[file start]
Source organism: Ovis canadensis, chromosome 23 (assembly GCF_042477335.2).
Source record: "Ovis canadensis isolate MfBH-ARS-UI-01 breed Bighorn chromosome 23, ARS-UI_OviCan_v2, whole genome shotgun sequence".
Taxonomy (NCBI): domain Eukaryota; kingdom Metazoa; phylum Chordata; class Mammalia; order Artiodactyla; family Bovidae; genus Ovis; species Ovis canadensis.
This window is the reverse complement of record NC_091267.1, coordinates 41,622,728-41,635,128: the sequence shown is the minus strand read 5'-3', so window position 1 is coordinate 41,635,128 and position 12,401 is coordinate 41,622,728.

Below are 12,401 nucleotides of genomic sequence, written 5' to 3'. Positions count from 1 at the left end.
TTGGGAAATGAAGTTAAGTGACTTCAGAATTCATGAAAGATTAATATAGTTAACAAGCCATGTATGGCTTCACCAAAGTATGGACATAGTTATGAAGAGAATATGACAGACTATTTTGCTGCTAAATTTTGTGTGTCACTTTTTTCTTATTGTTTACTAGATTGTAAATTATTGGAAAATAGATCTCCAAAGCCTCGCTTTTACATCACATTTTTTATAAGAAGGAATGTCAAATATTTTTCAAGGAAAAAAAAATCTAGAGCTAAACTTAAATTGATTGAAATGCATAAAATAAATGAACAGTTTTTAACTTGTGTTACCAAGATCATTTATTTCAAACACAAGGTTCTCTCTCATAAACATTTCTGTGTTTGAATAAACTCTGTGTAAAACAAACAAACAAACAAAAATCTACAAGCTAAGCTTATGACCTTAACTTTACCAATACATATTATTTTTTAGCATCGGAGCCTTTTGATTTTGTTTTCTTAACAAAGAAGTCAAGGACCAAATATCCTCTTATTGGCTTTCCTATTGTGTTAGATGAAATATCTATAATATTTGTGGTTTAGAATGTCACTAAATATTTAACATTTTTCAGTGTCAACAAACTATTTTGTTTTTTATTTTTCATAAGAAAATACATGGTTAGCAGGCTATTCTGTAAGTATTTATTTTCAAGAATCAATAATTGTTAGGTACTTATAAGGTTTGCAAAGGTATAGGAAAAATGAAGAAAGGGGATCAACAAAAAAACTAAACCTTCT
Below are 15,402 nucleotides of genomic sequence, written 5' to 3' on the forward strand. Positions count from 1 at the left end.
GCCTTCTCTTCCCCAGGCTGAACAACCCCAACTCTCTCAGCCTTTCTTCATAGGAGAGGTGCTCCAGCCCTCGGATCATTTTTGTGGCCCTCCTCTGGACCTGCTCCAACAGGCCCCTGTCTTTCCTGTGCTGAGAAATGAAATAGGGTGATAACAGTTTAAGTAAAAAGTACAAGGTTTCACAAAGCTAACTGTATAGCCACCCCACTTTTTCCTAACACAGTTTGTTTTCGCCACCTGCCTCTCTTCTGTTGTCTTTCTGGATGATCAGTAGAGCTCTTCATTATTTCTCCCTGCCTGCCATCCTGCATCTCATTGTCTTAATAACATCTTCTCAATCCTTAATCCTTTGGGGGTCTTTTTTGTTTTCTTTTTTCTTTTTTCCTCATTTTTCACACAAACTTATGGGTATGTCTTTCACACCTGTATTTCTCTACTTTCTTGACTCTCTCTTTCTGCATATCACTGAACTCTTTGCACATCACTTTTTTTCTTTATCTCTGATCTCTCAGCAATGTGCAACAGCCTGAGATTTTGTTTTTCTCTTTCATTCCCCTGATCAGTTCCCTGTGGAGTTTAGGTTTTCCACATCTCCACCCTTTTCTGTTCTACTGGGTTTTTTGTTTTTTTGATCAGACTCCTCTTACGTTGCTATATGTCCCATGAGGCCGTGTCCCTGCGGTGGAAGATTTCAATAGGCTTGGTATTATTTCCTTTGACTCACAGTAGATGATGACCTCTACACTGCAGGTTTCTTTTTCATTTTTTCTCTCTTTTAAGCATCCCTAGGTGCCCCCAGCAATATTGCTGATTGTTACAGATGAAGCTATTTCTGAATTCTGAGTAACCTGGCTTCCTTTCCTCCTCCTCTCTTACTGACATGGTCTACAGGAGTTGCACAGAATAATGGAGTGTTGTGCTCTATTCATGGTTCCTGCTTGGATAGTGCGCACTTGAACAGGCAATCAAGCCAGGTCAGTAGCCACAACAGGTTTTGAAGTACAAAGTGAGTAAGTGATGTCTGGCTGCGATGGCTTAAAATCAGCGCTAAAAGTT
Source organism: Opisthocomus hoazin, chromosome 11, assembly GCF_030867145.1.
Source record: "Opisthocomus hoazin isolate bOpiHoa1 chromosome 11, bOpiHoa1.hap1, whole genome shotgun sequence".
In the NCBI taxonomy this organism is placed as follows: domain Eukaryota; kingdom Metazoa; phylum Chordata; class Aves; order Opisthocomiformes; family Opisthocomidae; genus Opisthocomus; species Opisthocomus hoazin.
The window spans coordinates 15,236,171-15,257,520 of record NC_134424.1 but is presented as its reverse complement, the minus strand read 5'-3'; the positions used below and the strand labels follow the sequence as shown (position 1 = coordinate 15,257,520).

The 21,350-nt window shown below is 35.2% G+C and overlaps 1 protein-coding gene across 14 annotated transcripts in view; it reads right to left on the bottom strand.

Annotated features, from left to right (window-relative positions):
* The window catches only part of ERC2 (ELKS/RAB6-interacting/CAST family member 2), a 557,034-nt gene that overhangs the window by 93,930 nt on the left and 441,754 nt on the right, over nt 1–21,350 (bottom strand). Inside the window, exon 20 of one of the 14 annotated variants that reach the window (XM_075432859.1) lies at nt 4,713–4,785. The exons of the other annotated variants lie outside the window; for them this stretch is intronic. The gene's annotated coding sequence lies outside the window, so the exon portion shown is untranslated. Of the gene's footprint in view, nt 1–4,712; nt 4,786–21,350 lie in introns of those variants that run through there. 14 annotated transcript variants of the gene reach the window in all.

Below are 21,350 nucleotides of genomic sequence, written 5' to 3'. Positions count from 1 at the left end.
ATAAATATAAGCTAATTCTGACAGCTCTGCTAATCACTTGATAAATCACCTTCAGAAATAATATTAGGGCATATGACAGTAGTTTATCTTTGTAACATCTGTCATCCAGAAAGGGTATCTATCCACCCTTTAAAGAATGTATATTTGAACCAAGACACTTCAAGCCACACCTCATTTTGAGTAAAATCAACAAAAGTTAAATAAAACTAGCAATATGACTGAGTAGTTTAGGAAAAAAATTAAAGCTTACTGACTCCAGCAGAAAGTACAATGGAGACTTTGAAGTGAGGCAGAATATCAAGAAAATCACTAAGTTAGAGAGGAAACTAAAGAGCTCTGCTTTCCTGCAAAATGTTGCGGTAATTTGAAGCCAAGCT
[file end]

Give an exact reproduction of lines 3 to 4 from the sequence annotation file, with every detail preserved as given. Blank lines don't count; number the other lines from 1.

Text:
Taxonomy (NCBI): domain Eukaryota; kingdom Metazoa; phylum Chordata; class Mammalia; order Artiodactyla; family Bovidae; genus Ovis; species Ovis canadensis.
This window is the reverse complement of record NC_091267.1, coordinates 41,622,728-41,635,128: the sequence shown is the minus strand read 5'-3', so window position 1 is coordinate 41,635,128 and position 12,401 is coordinate 41,622,728.